The playback quality is further enhanced starting with the 2.000 version of the zoom movie player which defaults to using bilinear filtering to smooth out the animation. With antialiased rendering and bilinear filtered playback the results are practically perfect.
Making the Iteration Bands Stand OutFractal eXtreme's curve-based palette editor makes it easy to make smooth colour palettes, where the individual iteration bands are barely visible. If you want to make those colour bands stand out, you can use the Show Stripes option in the palette editor. This lets you define the even-numbered colours of the palette separately from the odd-numbered colours. See the 'Rainbow Stripes' or 'Black and White' preset palettes for examples of this option. Use the Edit Even and Edit Odd menu commands to control which set of colours you are currently editing.
Speeding up fractal calculationsFractal eXtreme's fractal calculations are all done in low priority threads, one for each processor on your system. Because these threads are running at low priority, you can continue to use your computer without it feeling at all sluggish. However, if nothing else is using your CPU, these low priority threads will use virtually 100% of your CPU time - time that would otherwise be wasted!
Unfortunately, this idyllic scenario only works if other programs on your system are well written and polite. Some programs, instead of quietly waiting for messages, actively watch for them - checking their mailboxes millions of times per second. This means that, while they are doing absolutely nothing, they are using up your valuable CPU time. This means that Fractal eXtreme runs dramatically slower.
For example: with AOL 3.0 sitting idle in the background, Fractal eXtreme runs approximately eight times slower than without AOL. If AOL is the active application then the OS gives it even more CPU time, and Fractal eXtreme runs even slower.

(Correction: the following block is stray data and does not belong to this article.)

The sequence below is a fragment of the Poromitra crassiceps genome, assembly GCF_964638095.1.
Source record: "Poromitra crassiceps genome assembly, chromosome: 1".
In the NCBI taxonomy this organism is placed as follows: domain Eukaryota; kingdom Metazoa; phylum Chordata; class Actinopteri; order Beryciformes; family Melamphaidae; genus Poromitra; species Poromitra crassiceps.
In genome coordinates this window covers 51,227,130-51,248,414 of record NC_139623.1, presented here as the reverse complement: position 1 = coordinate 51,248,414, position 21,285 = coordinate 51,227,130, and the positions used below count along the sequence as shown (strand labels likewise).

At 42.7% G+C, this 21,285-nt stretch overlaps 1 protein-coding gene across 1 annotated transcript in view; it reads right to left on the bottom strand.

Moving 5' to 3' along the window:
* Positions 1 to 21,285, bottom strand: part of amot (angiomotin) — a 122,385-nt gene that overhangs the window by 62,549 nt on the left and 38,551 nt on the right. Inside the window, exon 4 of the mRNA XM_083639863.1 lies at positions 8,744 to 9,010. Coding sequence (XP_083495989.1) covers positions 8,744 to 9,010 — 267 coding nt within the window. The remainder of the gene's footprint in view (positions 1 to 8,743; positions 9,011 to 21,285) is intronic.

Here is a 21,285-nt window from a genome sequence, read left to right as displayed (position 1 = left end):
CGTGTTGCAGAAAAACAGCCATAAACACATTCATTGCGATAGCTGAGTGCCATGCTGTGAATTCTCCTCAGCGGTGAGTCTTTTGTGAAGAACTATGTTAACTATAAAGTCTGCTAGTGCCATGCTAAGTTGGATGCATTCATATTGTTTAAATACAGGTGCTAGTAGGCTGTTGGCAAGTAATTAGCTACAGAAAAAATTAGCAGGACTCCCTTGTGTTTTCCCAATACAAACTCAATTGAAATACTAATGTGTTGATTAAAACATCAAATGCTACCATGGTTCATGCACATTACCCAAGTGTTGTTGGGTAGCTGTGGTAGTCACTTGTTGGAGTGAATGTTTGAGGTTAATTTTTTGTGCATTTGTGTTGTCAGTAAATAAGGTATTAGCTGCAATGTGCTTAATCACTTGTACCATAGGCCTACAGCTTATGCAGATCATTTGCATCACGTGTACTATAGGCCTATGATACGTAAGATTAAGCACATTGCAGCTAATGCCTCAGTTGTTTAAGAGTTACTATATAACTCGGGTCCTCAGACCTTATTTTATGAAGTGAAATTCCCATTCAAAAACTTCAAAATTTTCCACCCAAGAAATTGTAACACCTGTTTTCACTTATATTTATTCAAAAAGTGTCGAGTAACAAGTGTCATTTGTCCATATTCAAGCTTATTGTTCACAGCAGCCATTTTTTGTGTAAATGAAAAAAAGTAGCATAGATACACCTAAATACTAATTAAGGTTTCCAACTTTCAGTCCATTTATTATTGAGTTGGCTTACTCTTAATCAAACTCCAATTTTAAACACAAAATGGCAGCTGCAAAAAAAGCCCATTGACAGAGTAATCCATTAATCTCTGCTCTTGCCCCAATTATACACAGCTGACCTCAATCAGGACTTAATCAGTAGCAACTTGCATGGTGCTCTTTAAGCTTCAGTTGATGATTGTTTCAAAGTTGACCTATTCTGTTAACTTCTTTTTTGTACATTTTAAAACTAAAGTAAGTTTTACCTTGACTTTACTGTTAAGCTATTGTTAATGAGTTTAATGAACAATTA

While the effect is most noticeable with Fractal eXtreme, due to its (eminently polite) low priority calculation threads, CPU hogs do slow down your other programs a little bit also. There is no excuse for a program (other than applications that are doing large renders) to be a CPU hog - it's a bug.
Here is a list of known CPU hogs that you may want to watch out for when using Fractal eXtreme. CPU hog wall of shame:
For the other products, you may want to consider complaining to the publishers if you have problems with them slowing you down.
Dealing with a "Couldn't find entry point" error messageIf you install Internet Explorer, you may find that Fractal eXtreme starts giving a cryptic warning message whenever you run it or try to create a new fractal window. This message says "Couldn't find entry point" and the title bar says "npsmlvdo.dll".
Believe it or not, this is an Internet Explorer bug which just happens to
show up in Fractal eXtreme. It appears that the Internet Explorer install
searches your harddrive looking for any directory with the name "plugins".
Whenever it finds a directory by that name, it copies npsmlvdo.dll into
that directory. That is rude, inappropriate, and potentially dangerous.
You can correct this problem by deleting this file from your
Fractal eXtreme plugins directory. You may also want to scan your hard drive to
see how many other copies Microsoft has scattered around, and you may
want to complain to Microsoft about this behaviour.